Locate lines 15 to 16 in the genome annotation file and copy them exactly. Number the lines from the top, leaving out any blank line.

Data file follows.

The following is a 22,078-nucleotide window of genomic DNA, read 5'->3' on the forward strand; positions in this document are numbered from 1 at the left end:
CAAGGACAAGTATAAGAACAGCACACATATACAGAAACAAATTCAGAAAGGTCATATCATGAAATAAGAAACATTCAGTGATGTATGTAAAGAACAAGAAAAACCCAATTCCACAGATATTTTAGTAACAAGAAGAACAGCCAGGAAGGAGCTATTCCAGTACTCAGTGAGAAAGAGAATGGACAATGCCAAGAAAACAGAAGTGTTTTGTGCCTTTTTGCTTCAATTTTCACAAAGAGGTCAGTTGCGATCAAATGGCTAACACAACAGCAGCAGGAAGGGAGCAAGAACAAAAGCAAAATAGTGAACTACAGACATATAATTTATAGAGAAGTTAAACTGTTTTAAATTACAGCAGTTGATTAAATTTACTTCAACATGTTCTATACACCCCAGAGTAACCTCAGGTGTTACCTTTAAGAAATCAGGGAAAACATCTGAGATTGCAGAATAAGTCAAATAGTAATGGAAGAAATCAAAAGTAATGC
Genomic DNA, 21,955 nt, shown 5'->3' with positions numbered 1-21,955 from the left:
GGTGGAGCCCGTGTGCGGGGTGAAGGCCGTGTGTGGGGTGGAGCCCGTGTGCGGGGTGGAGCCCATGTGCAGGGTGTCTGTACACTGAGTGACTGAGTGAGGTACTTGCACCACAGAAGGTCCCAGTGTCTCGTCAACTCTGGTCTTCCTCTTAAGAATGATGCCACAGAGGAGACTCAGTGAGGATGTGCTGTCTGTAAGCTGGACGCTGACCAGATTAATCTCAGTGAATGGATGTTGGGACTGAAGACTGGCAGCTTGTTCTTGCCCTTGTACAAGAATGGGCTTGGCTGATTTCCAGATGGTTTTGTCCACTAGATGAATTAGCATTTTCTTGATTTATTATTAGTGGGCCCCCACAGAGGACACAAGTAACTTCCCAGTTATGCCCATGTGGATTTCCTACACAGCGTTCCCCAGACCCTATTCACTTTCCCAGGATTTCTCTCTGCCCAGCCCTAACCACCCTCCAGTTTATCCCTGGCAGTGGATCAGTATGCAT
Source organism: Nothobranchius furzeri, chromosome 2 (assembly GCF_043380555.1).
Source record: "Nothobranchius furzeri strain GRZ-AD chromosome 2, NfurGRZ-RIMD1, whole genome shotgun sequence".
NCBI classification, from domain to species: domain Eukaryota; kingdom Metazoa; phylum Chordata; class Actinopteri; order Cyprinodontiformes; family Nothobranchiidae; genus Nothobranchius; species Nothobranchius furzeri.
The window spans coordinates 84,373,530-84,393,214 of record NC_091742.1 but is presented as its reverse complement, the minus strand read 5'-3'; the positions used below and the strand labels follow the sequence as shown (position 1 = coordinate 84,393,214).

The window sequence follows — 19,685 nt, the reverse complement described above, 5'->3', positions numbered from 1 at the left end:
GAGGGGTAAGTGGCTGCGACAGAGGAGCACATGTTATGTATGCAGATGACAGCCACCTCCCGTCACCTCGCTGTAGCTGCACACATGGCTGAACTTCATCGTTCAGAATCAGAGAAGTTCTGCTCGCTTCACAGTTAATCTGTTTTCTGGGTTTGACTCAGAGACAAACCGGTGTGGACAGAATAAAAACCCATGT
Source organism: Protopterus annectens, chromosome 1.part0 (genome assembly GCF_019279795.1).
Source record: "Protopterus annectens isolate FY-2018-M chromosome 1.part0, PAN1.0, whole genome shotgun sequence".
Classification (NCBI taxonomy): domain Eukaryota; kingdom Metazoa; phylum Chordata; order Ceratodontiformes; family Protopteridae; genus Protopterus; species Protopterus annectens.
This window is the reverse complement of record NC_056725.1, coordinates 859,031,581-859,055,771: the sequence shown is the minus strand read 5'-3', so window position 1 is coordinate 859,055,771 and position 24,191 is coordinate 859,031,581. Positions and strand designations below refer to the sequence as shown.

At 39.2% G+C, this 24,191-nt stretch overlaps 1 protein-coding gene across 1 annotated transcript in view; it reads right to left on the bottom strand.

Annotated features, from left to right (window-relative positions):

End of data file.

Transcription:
At 39.2% G+C, this 24,191-nt stretch overlaps 1 protein-coding gene across 1 annotated transcript in view; it reads right to left on the bottom strand.

Annotated features, from left to right (window-relative positions):